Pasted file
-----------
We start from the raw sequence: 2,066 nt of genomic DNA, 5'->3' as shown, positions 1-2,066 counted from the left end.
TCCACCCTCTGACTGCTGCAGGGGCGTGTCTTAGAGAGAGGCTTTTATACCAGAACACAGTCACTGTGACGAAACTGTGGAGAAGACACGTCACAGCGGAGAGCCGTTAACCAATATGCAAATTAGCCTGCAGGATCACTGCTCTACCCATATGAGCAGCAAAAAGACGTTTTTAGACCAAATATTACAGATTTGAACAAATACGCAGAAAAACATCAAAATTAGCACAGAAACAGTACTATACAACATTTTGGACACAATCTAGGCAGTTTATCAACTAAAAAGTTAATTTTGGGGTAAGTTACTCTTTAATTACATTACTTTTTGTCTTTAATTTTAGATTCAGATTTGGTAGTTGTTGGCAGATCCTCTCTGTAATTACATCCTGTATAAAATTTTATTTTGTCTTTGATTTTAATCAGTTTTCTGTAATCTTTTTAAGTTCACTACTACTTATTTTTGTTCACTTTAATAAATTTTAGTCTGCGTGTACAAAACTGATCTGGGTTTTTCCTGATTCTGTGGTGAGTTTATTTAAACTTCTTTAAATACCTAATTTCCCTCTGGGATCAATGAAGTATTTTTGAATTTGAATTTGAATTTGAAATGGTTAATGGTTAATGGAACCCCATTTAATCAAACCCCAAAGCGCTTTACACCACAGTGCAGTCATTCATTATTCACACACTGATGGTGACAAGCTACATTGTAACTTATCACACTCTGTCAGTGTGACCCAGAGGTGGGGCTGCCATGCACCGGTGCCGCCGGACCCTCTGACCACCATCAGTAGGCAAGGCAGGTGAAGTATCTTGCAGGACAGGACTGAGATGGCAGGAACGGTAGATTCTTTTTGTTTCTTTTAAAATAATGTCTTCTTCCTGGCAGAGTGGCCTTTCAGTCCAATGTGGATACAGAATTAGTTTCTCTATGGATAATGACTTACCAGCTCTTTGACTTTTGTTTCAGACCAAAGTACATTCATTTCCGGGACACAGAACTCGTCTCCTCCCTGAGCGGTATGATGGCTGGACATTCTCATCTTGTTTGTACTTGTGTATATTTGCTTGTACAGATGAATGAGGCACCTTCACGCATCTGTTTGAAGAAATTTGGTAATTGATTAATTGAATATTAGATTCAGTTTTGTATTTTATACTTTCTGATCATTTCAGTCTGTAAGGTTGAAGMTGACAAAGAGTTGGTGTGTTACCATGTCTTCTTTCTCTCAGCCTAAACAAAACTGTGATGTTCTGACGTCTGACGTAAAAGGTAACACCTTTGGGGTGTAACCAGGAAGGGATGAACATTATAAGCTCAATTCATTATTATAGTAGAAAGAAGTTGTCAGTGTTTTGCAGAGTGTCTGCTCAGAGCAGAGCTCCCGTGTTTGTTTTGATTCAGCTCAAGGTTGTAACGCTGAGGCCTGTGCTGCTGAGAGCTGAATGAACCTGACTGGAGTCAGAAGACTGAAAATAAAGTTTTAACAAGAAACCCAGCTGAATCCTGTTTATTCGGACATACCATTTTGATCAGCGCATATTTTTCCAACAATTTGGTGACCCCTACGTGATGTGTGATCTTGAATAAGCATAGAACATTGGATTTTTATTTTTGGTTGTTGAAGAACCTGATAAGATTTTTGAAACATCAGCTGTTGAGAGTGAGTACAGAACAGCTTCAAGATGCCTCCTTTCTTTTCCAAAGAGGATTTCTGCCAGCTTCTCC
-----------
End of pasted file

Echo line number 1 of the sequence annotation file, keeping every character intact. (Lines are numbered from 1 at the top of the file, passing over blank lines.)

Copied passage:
We start from the raw sequence: 2,066 nt of genomic DNA, 5'->3' as shown, positions 1-2,066 counted from the left end.